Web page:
- New Jersey regulators on Thursday approved Public Service Electric & Gas' plan to install 2.3 million smart meters across its territory, creating a more modernized distribution system that will allow for real-time customer communications and help to lower the utility's operating and maintenance (O&M) costs.
- PSE&G says total expenditures for the advanced metering infrastructure (AMI) program are approximately $778 million, including $707 in capital investment and $71 million in O&M expenses.
- Upgrading electric meters is a key step in PSE&G's plan to create an "energy cloud" that can provide near real-time outage detection, help customers use energy more efficiently, and integrate with new in-home technologies like Amazon's Alexa.
The New Jersey Board of Public Utilities on Thursday unanimously approved PSE&G's smart meter rollout, while also making clear that work remains to ensure the investment returns its full potential.
The decision requires a stakeholder process to discuss data access, and calls for the utility to educate customers on the benefits of the new meters.
"If we are going to achieve the full benefits of AMI, data access is a huge piece of that," Commissioner Dianne Solomon said before the vote. The data access discussion "is going to be very important to the board and all those interested in seeing that AMI reaches its full potential for the ratepayers and not just the utility."
The decision also addresses customers that might choose to opt-out of the new meter program. Customers who choose to keep using conventional meters will be subject to a $12 monthly meter reading fee. Those fees will be subject to review in an upcoming rate proceeding.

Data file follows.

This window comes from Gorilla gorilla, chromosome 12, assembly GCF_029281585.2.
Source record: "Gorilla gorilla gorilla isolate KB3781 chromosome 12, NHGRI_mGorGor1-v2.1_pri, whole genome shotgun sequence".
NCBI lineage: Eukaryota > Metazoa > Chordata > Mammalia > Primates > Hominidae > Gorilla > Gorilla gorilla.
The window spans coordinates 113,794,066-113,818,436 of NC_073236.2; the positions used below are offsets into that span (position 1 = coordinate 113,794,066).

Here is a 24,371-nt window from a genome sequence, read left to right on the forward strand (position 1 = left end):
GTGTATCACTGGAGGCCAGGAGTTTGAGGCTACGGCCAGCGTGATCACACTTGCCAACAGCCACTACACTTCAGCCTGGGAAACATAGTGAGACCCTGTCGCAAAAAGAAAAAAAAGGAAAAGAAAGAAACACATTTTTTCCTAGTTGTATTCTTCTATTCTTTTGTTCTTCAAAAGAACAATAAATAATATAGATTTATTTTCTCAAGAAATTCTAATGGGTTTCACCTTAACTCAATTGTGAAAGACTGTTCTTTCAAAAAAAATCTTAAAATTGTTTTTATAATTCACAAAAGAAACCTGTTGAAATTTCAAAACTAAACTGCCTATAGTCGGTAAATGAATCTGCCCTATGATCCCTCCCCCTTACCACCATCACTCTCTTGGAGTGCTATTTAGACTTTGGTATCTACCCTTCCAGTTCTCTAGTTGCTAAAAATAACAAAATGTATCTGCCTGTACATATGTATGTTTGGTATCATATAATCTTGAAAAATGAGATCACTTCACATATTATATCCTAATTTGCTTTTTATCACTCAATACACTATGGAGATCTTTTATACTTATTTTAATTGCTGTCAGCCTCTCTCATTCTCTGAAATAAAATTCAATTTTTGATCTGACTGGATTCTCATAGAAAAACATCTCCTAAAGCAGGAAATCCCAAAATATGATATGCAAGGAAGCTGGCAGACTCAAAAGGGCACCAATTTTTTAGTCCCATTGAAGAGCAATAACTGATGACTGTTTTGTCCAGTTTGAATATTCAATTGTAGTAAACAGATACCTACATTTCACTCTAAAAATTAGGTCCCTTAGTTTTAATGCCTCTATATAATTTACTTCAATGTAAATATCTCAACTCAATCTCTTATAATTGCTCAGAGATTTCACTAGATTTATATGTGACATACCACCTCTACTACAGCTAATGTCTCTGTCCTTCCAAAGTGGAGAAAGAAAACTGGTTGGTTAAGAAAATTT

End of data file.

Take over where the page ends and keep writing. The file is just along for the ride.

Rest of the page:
"We need to insist on proper customer education," Commissioner Upendra Chivukula said at the meeting.
PSE&G says it plans to convert all 2.3 million existing electric customers to smart meters by the end of 2024.
"This is a vital step toward achieving a smarter and cleaner energy future for New Jersey," PSE&G President Dave Daly said in a statement. "Smart meters provide the real-time communications necessary to better serve our customers and will provide electric customers with valuable information about their energy consumption."
The meters and the supporting communications network can help expedite electric service restorations following severe weather, said Daly, and can "help customers increase their home energy savings, and improve service quality."
PSE&G originally proposed the smart meter program in 2018, laying out a plan to swap out 2.2 million meters. The utility's customer base has grown since then, a spokesperson said, raising the number of meter replacements to 2.3 million.
"Over the life of the program, the project pays for itself with lower O&M," spokesperson Lauren Ugorji said in an email, pointing to fewer meter readings, fewer calls to address estimated bills, and the ability to reconnect accounts remotely rather than requiring utility visits.
"Our investment will begin to be recovered in our next rate case," Ugorji said. "In addition, customers will have more information to better manage their energy usage and/or could take advantage of time of use meter rates and shift their usage (both of which will save customers money)."